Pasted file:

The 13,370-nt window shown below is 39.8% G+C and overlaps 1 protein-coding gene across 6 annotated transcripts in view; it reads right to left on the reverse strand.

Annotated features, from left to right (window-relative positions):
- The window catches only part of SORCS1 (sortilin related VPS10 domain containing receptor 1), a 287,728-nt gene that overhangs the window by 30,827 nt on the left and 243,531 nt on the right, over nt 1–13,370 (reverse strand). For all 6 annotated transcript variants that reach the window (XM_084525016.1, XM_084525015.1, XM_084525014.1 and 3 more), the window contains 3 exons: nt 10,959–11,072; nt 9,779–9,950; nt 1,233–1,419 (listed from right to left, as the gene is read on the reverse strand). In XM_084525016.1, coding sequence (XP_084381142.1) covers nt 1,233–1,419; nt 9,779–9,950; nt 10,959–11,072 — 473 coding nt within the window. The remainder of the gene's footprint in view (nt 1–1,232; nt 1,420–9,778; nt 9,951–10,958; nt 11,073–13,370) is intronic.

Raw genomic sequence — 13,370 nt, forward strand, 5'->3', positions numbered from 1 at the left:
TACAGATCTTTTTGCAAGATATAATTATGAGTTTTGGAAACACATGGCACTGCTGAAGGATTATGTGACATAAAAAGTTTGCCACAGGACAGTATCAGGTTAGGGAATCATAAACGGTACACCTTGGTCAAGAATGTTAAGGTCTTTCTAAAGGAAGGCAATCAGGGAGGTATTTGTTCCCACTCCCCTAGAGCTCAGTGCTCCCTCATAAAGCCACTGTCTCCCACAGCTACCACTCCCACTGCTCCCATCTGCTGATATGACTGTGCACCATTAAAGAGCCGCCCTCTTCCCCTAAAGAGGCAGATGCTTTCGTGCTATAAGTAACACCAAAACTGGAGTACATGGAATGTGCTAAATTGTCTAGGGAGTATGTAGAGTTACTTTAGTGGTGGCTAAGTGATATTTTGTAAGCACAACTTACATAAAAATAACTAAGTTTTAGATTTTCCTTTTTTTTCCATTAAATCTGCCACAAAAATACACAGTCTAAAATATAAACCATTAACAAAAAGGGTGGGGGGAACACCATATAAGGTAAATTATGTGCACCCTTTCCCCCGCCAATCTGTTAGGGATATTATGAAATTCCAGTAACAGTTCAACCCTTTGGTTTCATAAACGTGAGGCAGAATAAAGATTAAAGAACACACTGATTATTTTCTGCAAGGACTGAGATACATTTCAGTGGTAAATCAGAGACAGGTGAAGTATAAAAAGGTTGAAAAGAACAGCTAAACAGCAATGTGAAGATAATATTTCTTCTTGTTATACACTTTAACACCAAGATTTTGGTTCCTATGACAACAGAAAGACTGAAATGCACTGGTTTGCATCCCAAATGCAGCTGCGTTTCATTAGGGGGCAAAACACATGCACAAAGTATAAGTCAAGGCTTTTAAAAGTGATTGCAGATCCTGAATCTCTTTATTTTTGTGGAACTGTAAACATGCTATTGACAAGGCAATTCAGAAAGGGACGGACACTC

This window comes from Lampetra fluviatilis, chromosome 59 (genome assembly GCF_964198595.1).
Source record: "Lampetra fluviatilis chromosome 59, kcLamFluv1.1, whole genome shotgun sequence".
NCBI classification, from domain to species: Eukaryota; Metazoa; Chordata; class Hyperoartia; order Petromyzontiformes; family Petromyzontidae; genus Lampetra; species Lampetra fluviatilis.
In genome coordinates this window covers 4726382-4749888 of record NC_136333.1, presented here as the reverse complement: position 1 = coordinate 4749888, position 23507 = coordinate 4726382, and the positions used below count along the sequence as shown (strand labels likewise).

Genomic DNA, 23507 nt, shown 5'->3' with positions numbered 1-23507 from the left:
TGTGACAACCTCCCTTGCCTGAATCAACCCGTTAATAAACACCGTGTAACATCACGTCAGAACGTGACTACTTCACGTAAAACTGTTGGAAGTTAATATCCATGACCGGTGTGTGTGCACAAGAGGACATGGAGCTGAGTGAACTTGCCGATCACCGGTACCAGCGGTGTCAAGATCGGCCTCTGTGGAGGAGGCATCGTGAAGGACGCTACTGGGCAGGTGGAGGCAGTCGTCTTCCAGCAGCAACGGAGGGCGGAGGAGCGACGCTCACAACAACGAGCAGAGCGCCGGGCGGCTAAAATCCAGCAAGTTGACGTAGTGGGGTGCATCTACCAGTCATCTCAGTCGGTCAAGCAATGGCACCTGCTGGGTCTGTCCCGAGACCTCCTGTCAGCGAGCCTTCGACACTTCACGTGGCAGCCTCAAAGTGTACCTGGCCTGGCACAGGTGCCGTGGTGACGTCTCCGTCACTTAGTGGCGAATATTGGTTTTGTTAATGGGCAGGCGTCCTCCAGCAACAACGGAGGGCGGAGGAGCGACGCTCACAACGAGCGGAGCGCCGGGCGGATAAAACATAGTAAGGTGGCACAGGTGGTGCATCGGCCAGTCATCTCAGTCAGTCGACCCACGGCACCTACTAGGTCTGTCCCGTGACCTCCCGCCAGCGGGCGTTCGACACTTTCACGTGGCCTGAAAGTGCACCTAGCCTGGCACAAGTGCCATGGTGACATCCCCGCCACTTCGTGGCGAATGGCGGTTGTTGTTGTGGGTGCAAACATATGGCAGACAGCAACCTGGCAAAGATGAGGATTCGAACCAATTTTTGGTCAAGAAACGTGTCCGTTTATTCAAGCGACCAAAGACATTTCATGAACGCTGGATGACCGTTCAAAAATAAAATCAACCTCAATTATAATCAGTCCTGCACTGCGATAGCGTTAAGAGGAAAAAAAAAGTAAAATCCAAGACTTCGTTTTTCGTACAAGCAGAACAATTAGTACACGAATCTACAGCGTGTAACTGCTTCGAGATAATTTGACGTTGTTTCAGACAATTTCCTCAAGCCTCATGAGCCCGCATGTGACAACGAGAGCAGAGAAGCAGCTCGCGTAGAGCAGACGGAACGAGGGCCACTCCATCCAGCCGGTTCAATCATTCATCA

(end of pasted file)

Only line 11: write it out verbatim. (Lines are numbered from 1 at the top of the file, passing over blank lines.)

TGTGACAACCTCCCTTGCCTGAATCAACCCGTTAATAAACACCGTGTAACATCACGTCAGAACGTGACTACTTCACGTAAAACTGTTGGAAGTTAATATCCATGACCGGTGTGTGTGCACAAGAGGACATGGAGCTGAGTGAACTTGCCGATCACCGGTACCAGCGGTGTCAAGATCGGCCTCTGTGGAGGAGGCATCGTGAAGGACGCTACTGGGCAGGTGGAGGCAGTCGTCTTCCAGCAGCAACGGAGGGCGGAGGAGCGACGCTCACAACAACGAGCAGAGCGCCGGGCGGCTAAAATCCAGCAAGTTGACGTAGTGGGGTGCATCTACCAGTCATCTCAGTCGGTCAAGCAATGGCACCTGCTGGGTCTGTCCCGAGACCTCCTGTCAGCGAGCCTTCGACACTTCACGTGGCAGCCTCAAAGTGTACCTGGCCTGGCACAGGTGCCGTGGTGACGTCTCCGTCACTTAGTGGCGAATATTGGTTTTGTTAATGGGCAGGCGTCCTCCAGCAACAACGGAGGGCGGAGGAGCGACGCTCACAACGAGCGGAGCGCCGGGCGGATAAAACATAGTAAGGTGGCACAGGTGGTGCATCGGCCAGTCATCTCAGTCAGTCGACCCACGGCACCTACTAGGTCTGTCCCGTGACCTCCCGCCAGCGGGCGTTCGACACTTTCACGTGGCCTGAAAGTGCACCTAGCCTGGCACAAGTGCCATGGTGACATCCCCGCCACTTCGTGGCGAATGGCGGTTGTTGTTGTGGGTGCAAACATATGGCAGACAGCAACCTGGCAAAGATGAGGATTCGAACCAATTTTTGGTCAAGAAACGTGTCCGTTTATTCAAGCGACCAAAGACATTTCATGAACGCTGGATGACCGTTCAAAAATAAAATCAACCTCAATTATAATCAGTCCTGCACTGCGATAGCGTTAAGAGGAAAAAAAAAGTAAAATCCAAGACTTCGTTTTTCGTACAAGCAGAACAATTAGTACACGAATCTACAGCGTGTAACTGCTTCGAGATAATTTGACGTTGTTTCAGACAATTTCCTCAAGCCTCATGAGCCCGCATGTGACAACGAGAGCAGAGAAGCAGCTCGCGTAGAGCAGACGGAACGAGGGCCACTCCATCCAGCCGGTTCAATCATTCATCA